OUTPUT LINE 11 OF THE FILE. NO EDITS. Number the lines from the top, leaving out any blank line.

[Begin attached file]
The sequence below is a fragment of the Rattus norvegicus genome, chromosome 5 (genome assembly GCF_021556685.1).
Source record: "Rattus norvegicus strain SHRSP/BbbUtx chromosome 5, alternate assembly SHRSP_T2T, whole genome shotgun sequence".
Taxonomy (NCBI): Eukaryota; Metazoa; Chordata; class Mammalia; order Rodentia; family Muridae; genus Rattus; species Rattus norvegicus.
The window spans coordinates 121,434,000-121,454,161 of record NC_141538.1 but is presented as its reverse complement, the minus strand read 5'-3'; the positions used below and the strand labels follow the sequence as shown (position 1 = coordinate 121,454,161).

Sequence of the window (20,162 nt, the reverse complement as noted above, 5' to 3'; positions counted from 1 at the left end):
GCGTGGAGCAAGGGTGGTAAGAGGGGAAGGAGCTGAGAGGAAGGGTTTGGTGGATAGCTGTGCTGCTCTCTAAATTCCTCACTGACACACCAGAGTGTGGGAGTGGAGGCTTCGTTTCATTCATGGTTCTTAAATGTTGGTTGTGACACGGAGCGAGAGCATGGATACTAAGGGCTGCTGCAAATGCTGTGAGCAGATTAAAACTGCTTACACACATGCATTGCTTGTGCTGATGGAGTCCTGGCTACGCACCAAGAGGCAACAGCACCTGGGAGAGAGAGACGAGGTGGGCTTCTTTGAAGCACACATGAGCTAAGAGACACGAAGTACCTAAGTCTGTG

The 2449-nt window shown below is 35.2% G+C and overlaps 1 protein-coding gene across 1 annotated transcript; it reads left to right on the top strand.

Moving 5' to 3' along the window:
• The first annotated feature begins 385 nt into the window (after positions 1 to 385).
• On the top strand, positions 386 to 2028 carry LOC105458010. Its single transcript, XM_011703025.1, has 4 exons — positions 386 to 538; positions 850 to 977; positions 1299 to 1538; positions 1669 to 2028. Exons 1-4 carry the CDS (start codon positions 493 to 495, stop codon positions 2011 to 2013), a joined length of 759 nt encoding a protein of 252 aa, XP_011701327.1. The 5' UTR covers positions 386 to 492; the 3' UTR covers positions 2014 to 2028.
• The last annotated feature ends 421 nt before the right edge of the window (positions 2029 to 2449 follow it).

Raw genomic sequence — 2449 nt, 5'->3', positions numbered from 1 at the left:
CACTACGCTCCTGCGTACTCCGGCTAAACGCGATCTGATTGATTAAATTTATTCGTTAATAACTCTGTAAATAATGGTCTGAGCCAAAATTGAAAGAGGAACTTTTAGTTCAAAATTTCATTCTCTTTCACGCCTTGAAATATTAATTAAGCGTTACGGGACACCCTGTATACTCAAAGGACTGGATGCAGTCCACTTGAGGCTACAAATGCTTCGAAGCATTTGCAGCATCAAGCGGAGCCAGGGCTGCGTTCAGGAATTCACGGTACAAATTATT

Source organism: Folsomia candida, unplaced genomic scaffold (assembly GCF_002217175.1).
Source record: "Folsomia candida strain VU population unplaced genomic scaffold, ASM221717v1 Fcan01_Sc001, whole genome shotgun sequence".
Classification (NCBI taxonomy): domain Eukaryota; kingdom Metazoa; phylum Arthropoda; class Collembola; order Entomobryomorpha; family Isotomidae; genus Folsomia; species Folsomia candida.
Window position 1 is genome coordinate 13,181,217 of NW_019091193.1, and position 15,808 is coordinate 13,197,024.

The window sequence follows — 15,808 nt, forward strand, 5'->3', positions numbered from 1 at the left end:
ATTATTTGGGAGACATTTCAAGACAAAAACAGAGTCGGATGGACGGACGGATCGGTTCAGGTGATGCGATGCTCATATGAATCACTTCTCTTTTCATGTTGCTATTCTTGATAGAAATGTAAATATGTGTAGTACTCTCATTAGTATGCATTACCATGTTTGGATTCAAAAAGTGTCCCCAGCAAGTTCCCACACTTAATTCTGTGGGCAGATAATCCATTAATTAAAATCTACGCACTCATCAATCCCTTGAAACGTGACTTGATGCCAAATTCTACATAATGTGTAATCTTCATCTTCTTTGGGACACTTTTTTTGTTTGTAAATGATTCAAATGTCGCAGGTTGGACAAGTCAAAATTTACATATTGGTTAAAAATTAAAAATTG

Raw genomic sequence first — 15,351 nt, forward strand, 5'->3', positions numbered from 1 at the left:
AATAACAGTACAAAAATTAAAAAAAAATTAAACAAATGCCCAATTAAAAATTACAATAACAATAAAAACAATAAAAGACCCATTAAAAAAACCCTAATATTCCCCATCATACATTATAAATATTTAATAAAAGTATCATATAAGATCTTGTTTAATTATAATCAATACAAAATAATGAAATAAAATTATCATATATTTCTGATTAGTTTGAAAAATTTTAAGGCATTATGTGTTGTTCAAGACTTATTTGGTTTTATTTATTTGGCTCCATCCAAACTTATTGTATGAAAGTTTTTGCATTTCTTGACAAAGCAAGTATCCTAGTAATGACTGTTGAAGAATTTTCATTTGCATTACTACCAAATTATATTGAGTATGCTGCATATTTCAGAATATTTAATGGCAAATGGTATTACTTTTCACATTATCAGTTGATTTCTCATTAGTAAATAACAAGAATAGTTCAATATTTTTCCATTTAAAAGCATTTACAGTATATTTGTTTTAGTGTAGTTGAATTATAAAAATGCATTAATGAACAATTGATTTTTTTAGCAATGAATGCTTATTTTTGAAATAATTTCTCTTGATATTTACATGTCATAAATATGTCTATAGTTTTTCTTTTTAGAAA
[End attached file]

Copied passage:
• The last annotated feature ends 421 nt before the right edge of the window (positions 2029 to 2449 follow it).